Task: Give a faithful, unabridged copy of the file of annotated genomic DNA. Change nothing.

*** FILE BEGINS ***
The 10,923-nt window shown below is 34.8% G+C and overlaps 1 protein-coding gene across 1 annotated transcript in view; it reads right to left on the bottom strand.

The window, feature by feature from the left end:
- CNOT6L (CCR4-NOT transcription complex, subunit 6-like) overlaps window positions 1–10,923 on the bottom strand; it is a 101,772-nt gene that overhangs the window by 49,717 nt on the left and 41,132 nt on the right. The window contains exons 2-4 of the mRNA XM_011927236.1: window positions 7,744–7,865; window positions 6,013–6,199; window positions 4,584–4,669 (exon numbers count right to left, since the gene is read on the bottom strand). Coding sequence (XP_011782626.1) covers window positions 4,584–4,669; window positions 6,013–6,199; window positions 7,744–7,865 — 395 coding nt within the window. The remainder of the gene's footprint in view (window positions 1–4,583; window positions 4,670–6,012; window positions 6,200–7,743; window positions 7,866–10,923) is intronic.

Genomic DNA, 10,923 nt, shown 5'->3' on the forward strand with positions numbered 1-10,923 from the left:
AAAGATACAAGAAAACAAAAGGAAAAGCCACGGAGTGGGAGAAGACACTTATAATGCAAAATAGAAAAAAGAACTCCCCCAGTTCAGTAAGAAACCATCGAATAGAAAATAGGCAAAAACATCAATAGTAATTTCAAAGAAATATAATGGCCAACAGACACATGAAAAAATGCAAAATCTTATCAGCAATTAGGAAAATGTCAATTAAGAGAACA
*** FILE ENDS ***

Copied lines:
The 10,923-nt window shown below is 34.8% G+C and overlaps 1 protein-coding gene across 1 annotated transcript in view; it reads right to left on the bottom strand.

The window, feature by feature from the left end:
- CNOT6L (CCR4-NOT transcription complex, subunit 6-like) overlaps window positions 1–10,923 on the bottom strand; it is a 101,772-nt gene that overhangs the window by 49,717 nt on the left and 41,132 nt on the right. The window contains exons 2-4 of the mRNA XM_011927236.1: window positions 7,744–7,865; window positions 6,013–6,199; window positions 4,584–4,669 (exon numbers count right to left, since the gene is read on the bottom strand). Coding sequence (XP_011782626.1) covers window positions 4,584–4,669; window positions 6,013–6,199; window positions 7,744–7,865 — 395 coding nt within the window. The remainder of the gene's footprint in view (window positions 1–4,583; window positions 4,670–6,012; window positions 6,200–7,743; window positions 7,866–10,923) is intronic.

Genomic DNA, 10,923 nt, shown 5'->3' on the forward strand with positions numbered 1-10,923 from the left:
AAAGATACAAGAAAACAAAAGGAAAAGCCACGGAGTGGGAGAAGACACTTATAATGCAAAATAGAAAAAAGAACTCCCCCAGTTCAGTAAGAAACCATCGAATAGAAAATAGGCAAAAACATCAATAGTAATTTCAAAGAAATATAATGGCCAACAGACACATGAAAAAATGCAAAATCTTATCAGCAATTAGGAAAATGTCAATTAAGAGAACA